While the dreams of Bridgestone Arena hosting a NCAA Frozen Four have yet to materialize, college hockey will be coming to Nashville next year. As part of the U.S. Hockey Hall of Fame celebrations, the annual collegiate game will be held on Bridgestone ice with perennial powerhouse North Dakota and one of the best offenses over the last year in Penn State.
The Nashville Predators obviously have a few connections to North Dakota, most notably prospect Grant Mismash who, should he not sign with the Predators before the game, will be playing as a senior. However, Rocco Grimaldi is also an alumni of North Dakota’s prestigious program, who launched the careers of Jonathan Toews, T.J. Oshie, Brock Boeser, and Zach Parise.
“As a former North Dakota player, it’s great to see UND get a chance to play a game in my new home of Nashville,” said Grimaldi to reporters upon the announcement. “I’m excited to see Bridgestone Arena packed out in green with the best traveling fans in college hockey. I know the atmosphere is going to be crazy and hopefully it will be a fun game for the players and fans.”
Penn State is no slouch of a program either, despite being new to the college hockey scene. Founded in 2012, Penn State won the Big Ten Conference Championship in 2017 and has qualified for back-to-back NCAA tournament appearances. For those World Junior fanatics out there, Aarne Talivite—the captain of last year’s gold medal winner Team Finland and the tournament MVP—is a sophomore for Penn State. Additionally, head coach Guy Gadowsky loves to play a high-pressure, turnover-based system that leads to tons of odd-man rushes for both teams. There’s nothing that Penn State loves doing more than scoring goals, and they do a lot of it.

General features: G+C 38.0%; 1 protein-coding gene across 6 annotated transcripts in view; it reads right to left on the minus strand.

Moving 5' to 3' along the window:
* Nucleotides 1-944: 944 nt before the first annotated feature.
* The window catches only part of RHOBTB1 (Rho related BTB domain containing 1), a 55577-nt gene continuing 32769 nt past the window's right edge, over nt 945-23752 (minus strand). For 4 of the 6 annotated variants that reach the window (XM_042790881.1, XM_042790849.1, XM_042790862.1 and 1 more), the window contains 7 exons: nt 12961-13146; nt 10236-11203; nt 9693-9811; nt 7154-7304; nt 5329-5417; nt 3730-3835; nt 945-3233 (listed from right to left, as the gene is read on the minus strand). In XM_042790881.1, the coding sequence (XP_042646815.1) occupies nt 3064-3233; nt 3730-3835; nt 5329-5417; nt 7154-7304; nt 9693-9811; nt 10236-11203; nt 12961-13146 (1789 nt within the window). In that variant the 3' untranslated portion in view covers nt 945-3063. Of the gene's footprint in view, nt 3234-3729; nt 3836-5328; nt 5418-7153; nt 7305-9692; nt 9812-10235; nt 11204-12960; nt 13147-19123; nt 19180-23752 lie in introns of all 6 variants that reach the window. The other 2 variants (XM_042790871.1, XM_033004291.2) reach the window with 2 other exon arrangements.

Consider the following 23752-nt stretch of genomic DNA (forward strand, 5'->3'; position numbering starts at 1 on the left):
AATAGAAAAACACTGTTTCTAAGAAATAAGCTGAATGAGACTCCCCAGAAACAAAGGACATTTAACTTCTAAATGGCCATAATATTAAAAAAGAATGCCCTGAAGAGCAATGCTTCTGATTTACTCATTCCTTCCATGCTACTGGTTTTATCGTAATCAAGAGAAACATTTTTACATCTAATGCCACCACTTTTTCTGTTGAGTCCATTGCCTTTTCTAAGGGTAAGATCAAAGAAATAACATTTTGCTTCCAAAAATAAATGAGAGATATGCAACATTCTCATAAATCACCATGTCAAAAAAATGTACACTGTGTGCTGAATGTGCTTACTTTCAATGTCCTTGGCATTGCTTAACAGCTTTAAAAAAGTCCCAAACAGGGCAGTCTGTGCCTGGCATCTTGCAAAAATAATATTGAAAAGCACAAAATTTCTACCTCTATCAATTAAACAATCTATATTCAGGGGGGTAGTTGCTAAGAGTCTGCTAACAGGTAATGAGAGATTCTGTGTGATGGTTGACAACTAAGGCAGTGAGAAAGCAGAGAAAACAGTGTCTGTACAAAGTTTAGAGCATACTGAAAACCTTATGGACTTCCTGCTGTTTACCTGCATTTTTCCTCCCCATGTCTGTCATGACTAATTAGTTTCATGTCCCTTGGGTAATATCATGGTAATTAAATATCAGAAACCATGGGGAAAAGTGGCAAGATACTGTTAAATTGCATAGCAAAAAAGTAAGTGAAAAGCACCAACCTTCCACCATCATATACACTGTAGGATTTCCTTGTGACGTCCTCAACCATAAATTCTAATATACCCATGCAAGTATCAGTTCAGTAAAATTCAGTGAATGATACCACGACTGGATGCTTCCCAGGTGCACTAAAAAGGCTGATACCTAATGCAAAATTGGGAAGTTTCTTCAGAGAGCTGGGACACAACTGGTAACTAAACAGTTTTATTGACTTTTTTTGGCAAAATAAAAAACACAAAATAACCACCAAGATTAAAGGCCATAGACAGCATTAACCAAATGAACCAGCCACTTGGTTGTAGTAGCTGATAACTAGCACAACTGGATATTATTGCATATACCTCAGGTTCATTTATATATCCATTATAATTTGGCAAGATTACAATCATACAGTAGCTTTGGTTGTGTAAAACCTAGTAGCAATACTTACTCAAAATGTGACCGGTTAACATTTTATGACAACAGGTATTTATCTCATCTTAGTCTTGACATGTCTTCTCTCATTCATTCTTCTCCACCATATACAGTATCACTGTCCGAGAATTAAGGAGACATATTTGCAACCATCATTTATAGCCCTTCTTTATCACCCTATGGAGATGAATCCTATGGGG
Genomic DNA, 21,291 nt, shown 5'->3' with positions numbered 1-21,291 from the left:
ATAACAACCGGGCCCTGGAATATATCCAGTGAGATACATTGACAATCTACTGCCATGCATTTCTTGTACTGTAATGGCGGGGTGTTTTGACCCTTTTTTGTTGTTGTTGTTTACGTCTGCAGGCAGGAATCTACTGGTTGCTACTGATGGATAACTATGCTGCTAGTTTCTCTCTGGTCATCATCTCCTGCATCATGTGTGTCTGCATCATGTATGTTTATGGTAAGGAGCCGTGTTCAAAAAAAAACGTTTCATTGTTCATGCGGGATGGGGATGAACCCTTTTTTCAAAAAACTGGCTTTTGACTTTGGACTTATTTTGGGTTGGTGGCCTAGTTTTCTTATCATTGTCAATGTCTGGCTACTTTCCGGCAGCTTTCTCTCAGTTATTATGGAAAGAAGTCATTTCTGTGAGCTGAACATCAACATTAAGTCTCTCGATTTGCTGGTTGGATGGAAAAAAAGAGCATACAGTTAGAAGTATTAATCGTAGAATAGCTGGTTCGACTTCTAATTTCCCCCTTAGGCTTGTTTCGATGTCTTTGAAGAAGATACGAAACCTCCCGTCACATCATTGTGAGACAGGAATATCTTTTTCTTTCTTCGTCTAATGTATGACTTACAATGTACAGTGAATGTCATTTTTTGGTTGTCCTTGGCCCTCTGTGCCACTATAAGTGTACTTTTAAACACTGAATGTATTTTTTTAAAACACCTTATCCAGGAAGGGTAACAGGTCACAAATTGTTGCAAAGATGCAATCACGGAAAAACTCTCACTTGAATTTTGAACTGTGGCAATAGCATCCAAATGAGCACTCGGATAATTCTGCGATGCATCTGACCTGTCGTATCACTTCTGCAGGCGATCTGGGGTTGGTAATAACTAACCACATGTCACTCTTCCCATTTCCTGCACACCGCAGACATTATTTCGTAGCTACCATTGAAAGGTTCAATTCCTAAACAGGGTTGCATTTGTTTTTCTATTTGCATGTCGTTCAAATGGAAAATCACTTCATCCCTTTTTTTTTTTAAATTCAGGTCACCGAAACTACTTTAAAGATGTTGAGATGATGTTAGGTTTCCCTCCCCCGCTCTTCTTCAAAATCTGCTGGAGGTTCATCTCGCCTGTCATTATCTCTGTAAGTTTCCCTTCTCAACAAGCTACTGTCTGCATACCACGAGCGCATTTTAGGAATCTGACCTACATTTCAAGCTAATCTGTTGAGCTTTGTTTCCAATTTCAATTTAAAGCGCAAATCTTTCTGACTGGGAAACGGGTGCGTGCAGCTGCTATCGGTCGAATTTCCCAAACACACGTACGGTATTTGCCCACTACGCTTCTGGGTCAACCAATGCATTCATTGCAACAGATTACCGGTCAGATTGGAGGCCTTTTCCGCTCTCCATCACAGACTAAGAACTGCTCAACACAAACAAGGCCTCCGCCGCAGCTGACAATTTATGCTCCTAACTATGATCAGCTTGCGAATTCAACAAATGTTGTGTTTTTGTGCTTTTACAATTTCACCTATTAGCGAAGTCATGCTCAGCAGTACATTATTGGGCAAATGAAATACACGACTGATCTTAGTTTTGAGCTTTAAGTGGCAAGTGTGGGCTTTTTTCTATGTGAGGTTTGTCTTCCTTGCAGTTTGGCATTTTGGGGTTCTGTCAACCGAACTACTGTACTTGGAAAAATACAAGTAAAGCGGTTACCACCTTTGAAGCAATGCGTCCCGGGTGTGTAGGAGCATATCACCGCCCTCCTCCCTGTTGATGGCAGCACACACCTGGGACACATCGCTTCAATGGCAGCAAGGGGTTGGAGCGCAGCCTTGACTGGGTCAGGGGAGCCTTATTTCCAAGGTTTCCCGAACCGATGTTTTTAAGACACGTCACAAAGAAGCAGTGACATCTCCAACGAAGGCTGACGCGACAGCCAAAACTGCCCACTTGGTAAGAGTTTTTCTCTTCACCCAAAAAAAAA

More details about tickets are yet to be released, but this should be a thrilling event for the growth of hockey. The only NCAA Division 1 hockey team in the Southeast United States is the University of Alabama-Huntsville. Despite there being a respected AAA youth hockey program in Nashville in the Jr. Predators, there is no intermediary link in the south between elite youth hockey and professional hockey. The growth of the college game in the South is the missing piece. As more schools such as Arizona State and Illinois add hockey programs, this game will be a huge test for how college hockey can fare in a region where there is nearly no blueprint on how to create a sustainable program.